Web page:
Emerence
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Camie
Apr 18, 2016 rated it really liked it
This is a strange little book translated from Hungarian about the unlikely postwar friendship of Magda( our narrator) a writer married to an academic, and a very secretive illiterate village woman named Remenence , who though hired as a household servant, quickly has them wondering who is really in charge. Reading like a mythic tale full of symbolism , this book chosen by NYT as one of 2015's 10 Best Books (though it was originally written in 1987) is not one of those warm fuzzy books about ...more
Ines
Dec 10, 2015 rated it it was amazing  ·  review of another edition
Shelves: favorites
Story that really shocked me ....... what a wonderful writing that of Szabo , describing it in depth the most ' deep soul of' man .....
I had a grandmother basically similar to Emerenc , and I am still wondering , after 18 years since her death , why , because of whom lived , his heart had become in the eyes of others like marble .....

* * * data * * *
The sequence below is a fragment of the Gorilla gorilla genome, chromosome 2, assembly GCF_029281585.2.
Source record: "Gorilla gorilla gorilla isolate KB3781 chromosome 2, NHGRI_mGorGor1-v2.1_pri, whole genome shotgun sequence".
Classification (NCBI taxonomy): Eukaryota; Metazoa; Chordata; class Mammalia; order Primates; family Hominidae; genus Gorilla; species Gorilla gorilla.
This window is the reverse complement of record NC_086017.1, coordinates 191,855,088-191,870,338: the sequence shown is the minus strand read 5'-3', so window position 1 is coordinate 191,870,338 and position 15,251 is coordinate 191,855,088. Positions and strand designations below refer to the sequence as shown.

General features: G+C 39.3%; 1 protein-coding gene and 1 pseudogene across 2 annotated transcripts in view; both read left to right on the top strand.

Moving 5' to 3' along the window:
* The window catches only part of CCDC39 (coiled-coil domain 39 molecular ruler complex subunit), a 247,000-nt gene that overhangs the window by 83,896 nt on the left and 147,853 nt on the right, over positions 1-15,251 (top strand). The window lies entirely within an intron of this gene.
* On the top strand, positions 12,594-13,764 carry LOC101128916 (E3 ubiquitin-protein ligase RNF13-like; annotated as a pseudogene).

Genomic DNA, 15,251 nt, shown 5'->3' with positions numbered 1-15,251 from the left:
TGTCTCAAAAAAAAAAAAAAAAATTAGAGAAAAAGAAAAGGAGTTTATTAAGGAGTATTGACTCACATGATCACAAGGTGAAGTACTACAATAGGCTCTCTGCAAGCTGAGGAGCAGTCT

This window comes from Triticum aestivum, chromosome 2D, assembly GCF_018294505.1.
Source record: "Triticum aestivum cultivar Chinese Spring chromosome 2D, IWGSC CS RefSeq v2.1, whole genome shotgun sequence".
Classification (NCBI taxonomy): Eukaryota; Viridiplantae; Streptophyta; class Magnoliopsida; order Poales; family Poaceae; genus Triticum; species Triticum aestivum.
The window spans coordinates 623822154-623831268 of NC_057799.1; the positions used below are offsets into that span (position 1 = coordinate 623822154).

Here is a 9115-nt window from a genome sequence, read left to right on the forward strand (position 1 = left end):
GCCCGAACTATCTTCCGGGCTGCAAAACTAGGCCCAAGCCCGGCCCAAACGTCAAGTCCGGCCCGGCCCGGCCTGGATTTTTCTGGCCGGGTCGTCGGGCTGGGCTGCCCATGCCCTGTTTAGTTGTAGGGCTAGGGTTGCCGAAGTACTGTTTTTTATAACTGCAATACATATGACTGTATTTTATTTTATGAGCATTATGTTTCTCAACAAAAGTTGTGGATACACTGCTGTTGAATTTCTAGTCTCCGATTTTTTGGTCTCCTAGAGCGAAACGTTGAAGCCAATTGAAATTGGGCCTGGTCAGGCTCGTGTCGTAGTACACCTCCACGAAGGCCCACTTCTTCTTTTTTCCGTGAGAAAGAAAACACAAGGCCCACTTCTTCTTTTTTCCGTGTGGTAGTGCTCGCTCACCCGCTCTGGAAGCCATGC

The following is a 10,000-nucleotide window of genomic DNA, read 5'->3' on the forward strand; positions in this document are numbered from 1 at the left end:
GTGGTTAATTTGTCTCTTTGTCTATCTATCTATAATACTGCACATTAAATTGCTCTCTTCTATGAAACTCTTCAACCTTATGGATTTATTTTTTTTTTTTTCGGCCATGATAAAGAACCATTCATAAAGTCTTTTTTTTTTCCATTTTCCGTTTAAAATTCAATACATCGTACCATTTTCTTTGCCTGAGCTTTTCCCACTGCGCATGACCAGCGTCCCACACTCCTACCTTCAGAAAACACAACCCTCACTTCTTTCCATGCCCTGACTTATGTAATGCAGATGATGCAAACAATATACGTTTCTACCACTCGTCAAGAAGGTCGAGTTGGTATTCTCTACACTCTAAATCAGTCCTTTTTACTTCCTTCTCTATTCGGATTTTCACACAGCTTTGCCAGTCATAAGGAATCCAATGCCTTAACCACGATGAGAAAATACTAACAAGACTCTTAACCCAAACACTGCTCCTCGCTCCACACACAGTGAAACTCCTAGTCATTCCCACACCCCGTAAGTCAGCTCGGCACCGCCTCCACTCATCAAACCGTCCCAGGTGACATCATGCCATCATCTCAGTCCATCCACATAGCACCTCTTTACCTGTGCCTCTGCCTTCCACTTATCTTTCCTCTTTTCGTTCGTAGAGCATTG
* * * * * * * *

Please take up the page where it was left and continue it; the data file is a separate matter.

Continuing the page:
I have to get over this reading !! one of the best i have read in these years!!!








Storia che mi ha veramente scosso....... ma che meravigliosa scrittura quella
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Amanda
Apr 29, 2014 rated it really liked it
This is a powerful and morally complex novel that details a longtime friendship between two very different women. It asks questions that made me long for my college days in ethics class. I'm so glad this was made available to English readers. This is one I highly recommend and hope to have a chance to read again.
Stephen P
Aug 23, 2013 rated it really liked it  ·  review of another edition
Recommended to Stephen by: Proustitute
Magda Szabo evokes an entry into the wilderness of self inflicted avoidance and therefore exile of the self. The book is peopled with complex characters eschewing the ease of cliche and stereotype; a successful writer growing more successful at her typewriter for hours at a time; her university professor husband now disabled from lung problems. They need a housekeeper.

An eighty something year old woman applies for the job and arrives for the interview. She interviews them more than they her.